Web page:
Data collection and Assessment of Study Quality

Data extraction was done independently by three reviewers, working in pairs, using abstraction forms developed specifically for this systematic review, by study design: cohort, case-control, before-after and time-series.

As recently proposed to assess impact studies, to avoid multiple counting of reports from the same study, citations from the same study group on data originated from the same study protocol, population or information system were grouped for extraction, and reported as a single study [9].

Data extracted included country, funding and ethical issues, study design, intervention details (vaccine used, vaccination schedule, changes in vaccine type), study setting and period, data source, baseline information on study population, case definition and diagnostic criteria, data ascertainment methods, methods for data analysis, and main results including descriptive result and impact assessment results, corresponding confidence limits when available, and any results from sub-group analyses. Additional information on control and ascertainment of exposure for case-control studies and information on loss to follow-up for cohort studies were obtained.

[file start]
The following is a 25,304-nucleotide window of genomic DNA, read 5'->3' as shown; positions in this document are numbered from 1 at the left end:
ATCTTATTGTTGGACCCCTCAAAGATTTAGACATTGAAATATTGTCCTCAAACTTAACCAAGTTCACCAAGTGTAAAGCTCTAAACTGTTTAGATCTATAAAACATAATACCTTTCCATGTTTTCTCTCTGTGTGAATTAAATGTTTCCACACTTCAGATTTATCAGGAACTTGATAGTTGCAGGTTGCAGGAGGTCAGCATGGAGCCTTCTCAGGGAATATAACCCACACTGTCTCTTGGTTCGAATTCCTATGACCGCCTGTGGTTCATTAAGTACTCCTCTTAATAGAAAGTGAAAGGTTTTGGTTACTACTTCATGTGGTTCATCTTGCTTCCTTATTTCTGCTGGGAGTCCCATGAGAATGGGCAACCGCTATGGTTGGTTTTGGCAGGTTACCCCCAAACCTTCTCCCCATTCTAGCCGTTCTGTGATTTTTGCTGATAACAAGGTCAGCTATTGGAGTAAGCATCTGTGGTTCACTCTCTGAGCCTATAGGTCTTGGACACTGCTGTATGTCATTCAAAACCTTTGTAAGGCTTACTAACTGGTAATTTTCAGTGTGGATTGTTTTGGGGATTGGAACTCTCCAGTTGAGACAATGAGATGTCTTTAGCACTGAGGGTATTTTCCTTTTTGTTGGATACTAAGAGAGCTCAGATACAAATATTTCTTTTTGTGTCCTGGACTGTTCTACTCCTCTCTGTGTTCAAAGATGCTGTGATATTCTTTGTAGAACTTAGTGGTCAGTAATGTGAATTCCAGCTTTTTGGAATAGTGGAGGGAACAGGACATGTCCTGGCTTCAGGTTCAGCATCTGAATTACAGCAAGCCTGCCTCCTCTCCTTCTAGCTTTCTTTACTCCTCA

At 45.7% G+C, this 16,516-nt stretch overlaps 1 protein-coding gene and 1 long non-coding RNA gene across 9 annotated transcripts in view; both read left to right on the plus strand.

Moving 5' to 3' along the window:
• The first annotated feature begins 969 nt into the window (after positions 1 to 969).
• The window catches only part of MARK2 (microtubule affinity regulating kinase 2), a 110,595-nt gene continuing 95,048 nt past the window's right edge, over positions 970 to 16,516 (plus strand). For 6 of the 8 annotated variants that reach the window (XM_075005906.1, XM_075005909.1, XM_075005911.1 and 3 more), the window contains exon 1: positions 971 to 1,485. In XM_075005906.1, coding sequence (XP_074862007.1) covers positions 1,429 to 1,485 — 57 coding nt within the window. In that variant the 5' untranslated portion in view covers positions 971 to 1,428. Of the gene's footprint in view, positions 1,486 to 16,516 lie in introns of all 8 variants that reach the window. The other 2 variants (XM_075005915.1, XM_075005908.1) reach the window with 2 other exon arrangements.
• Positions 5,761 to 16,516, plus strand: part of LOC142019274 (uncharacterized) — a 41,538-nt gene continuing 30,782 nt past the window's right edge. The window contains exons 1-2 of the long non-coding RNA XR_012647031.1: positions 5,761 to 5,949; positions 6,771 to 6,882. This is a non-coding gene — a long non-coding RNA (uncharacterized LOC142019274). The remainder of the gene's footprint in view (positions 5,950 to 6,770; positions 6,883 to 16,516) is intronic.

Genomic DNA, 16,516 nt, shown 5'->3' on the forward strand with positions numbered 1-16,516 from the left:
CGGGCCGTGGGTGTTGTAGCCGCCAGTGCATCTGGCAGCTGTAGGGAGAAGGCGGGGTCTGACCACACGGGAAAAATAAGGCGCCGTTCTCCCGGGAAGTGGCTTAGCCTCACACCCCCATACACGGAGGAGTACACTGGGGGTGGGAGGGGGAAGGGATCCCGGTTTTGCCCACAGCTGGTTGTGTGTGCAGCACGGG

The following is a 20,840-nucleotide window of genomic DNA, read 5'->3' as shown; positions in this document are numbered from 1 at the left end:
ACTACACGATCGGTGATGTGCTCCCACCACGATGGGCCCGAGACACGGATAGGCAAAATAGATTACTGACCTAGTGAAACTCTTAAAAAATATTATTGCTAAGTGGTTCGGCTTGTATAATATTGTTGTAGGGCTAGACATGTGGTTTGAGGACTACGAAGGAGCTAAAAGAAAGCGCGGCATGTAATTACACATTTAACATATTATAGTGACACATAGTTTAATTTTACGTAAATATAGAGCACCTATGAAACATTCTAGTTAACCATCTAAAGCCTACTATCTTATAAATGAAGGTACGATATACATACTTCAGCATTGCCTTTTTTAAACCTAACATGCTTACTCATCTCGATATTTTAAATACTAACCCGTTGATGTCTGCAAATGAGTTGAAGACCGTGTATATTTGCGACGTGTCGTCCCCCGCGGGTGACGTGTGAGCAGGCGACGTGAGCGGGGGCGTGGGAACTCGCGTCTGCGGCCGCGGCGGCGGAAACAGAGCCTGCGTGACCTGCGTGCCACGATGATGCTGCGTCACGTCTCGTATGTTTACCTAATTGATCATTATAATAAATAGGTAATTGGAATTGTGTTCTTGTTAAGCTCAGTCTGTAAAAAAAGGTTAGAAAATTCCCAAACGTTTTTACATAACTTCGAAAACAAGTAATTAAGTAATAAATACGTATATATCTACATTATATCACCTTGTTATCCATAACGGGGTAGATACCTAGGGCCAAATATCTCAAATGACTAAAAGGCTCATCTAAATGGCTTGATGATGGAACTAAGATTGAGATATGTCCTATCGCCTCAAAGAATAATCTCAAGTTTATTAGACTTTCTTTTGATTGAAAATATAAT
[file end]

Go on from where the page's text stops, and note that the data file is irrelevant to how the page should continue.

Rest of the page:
All studies were independently assessed for quality considering the items of structured quality scoring systems as checklists. Data elements of the Newcastle-Ottawa Scale (NOS) [10] were used to address potential sources of bias in case-control and cohort studies, the National Institutes of Health (NIH) checklist for before-after studies [11], and a modified version of Ramsey et al. criteria [12] for time-series studies.

Disagreements between reviewers were assessed and the major sources of divergence discussed until agreement was reached. When disagreement was not resolved, a third reviewer was used as an arbitrator.

Data analysis